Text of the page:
Most Pleasing Sign-Of-The-Times-In-Massachusetts Revelation: My family's local minister came down to Rhode Island to perform an excellent (as far as these things go) New Englandy Protestant non-religious religious wedding service (i.e. something along the lines of, "Gee, what is this God thing we keep hearing about, and what's it have to do with Christine and Bob meeting on Match.com? Aw shucks, who really knows, but gosh it sure feels good, doesn't it? As Paul said in his letter to the Corinthians..."), is now an out-of-the-closet lesbian. Not only that, she brought her new partner, who is also a minister, for whom she just left her husband and kids, to the reception. When I left the U.S.A. in 1996, this might have passed for shocking. By the way, my parents' high school buddies, including one former Pentagon employee and a Lieutenant Colonel in the U.S. Air Force, can really cut a rug when "YMCA" comes on, which, if you ever really listen to the words, is about the gayest song ever...
I'm writing from New York City, where I'm staying with my girlfriend's sister and her boyfriend in an East Village apartment. It's good to be back in the U.S. for a few days. I'm returning to Prague on Thursday morning. Yesterday I went to the local deli to buy beer, and stood there looking at the display fridge for about fifteen minutes in sheer anguish as I contemplated the huge selection of malt beverages available. Coors? Bud Light? Interesting and exotic, for me at least, but then there were my hosts to consider. Brooklyn Lager? Seemed a bit too obvious. Considered Rolling Rock for purely for the nostalgia value (that's what I drank in college). Found various imports with enticingly colorful packaging... Pilner Urquell? Czechvar? Bwahahahaha! Finally settled on a big bottle of Colt 45 and a six-pack of Chinese Tsing Tao.


Thursday, the night before I left, there was a Violent Incident at Tulip. I was sitting in the office when the manager ran back and started rummaging through the freezer. "Fucking Arabs!" he said. I'm all, "Huh?" and he's like, "Fucking Arabs, man! (pause) They tried to steal [our cook]'s bag and then hit him!" He was looking for a hamburger patty to apply to the cook's face.

Indeed, one of our cooks had been sitting at the bar, off duty, having a drink with a lady friend, when four customers who by various accounts were Gypsies, Moroccan, Non-Specified Arab, or White walked out of the restaurant. One of them grabbed the cook's bag as he left. The cook immediately noticed and went after the guy, grabbed the bag out of his hands, and said something along the lines of, "I saw that, now just leave." Not content to turn tail and walk away, the would-be thief smacked the cook -- hard. By one customer's account, he had a long wind-up, and the physical evidence was pretty severe -- glasses bent way outta shape, some swelling. He was quite disoriented, so we called an ambulance just to be on the safe side. Meanwhile, the bartender and the rest of the kitchen staff (two brothers you'd definitely want on your side in a bar fight) took off in hot pursuit, and a customer ran to find a cop. The law showed up in force -- by this point I guess we're getting to be pretty well known by the local cops? -- but the culprits were not apprehended. The bartender returned declaring loudly, "From this point on I am racist ty vole! If Morrocans come to this restaurant I'm not serving them jako I call the police immediately!"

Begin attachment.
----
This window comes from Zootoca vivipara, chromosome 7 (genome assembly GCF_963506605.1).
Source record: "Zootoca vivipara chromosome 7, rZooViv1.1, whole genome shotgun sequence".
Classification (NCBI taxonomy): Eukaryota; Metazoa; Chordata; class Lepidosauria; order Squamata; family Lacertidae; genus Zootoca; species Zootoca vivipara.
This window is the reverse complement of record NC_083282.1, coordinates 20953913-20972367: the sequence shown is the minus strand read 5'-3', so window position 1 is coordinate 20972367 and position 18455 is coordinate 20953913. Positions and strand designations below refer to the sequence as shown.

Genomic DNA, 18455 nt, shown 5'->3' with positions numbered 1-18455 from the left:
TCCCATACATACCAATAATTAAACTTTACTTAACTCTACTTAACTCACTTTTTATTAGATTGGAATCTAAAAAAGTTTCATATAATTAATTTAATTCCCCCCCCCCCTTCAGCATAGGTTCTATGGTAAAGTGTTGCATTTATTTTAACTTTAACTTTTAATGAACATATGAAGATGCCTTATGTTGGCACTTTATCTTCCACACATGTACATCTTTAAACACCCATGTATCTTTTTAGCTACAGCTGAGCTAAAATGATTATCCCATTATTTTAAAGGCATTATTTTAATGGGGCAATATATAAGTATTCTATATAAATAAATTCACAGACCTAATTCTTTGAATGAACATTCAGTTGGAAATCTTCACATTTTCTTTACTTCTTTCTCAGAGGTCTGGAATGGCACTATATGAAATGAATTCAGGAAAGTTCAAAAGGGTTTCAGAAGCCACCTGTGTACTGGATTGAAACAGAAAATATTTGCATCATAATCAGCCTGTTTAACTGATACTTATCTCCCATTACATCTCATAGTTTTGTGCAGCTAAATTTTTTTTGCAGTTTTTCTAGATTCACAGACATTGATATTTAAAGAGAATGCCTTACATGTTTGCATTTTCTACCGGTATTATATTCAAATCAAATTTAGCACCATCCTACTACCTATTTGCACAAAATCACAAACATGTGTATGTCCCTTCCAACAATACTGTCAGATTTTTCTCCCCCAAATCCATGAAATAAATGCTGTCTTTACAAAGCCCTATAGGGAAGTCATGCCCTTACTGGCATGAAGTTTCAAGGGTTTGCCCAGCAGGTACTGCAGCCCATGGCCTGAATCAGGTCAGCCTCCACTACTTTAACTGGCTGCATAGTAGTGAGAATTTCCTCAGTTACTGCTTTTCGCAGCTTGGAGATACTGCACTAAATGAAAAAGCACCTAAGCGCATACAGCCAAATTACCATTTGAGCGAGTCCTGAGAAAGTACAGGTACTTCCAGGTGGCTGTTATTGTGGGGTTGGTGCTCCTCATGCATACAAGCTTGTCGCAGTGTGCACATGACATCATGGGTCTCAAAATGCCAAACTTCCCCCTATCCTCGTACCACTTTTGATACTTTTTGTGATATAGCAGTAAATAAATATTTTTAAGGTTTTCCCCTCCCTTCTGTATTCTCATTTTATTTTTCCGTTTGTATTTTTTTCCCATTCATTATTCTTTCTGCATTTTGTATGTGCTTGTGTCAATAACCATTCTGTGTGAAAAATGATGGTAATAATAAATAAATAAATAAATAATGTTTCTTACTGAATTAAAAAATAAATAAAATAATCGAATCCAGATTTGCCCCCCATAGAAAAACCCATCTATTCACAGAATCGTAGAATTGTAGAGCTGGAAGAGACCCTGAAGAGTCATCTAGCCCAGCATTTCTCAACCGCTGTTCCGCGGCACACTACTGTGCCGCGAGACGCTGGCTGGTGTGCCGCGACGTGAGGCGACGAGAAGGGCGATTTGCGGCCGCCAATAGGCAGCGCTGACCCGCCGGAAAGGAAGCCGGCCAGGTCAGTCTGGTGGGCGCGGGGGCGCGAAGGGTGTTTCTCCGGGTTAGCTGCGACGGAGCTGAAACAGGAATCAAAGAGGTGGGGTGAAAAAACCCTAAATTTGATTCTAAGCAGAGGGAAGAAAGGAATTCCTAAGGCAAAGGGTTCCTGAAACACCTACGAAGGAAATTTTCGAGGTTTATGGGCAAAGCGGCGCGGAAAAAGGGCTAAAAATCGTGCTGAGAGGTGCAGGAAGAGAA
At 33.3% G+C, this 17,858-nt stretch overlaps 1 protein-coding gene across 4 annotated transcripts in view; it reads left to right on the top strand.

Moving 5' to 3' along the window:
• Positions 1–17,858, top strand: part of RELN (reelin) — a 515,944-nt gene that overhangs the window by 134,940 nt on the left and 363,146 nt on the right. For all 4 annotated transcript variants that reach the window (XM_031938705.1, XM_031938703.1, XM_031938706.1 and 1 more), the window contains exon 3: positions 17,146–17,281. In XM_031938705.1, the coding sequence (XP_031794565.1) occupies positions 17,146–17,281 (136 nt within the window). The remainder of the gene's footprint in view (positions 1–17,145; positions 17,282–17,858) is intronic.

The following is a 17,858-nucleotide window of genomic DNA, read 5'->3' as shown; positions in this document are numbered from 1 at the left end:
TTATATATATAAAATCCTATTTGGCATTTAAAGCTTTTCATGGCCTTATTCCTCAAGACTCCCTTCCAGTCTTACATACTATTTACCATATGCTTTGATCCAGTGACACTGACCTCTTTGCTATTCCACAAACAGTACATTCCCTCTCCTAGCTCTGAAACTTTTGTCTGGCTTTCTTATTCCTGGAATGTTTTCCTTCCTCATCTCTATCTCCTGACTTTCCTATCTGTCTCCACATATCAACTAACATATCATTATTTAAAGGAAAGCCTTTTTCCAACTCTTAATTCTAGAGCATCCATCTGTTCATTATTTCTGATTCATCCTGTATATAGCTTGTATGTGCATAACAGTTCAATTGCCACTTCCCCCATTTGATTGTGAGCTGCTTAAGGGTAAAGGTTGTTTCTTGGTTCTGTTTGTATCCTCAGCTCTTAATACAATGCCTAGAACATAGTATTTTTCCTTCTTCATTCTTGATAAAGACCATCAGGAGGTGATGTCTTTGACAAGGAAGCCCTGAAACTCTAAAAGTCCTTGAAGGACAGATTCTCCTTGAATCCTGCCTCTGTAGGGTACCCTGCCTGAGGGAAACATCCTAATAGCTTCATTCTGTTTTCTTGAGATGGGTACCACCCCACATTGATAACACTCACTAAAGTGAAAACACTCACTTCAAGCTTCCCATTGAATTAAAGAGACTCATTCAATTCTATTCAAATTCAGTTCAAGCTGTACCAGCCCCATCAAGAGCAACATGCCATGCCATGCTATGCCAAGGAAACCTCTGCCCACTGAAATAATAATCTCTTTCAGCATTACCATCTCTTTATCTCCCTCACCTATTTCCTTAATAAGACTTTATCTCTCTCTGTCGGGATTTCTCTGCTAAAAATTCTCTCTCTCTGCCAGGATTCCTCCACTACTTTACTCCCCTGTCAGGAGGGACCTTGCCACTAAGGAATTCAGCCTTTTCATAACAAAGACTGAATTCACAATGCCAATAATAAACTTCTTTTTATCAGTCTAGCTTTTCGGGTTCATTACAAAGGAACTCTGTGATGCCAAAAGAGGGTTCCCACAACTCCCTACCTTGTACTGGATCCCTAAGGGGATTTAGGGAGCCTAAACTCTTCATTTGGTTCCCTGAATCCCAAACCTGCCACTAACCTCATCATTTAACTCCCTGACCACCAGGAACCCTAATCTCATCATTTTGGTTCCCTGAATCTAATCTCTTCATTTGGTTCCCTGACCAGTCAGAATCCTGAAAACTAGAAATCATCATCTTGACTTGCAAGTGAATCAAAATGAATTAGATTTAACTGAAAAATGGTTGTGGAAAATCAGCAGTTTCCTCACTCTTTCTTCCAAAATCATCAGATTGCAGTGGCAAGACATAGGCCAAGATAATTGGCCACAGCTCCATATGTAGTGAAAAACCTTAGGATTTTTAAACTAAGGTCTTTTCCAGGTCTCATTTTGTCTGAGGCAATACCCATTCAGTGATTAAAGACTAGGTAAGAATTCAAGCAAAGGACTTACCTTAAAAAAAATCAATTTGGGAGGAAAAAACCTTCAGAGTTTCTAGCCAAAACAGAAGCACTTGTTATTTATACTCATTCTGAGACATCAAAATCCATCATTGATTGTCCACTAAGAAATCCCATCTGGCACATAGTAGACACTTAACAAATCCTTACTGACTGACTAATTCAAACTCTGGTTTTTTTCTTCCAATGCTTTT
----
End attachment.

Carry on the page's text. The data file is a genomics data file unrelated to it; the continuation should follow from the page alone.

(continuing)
I'm not sure there's any silver lining to the story. (The cook was OK in the end. No concussion.) But I don't think these guys will be coming back. My experience with this sort of thing is that gangs of thieves will generally stake out a joint, find a place where they can easily filch somebody's belongings and get away without making a scene, and will return until they exhaust the possibilities of petty crime. They definitely made a scene this (first) time, and I was impressed the way the staff and customers all came together to deal with it.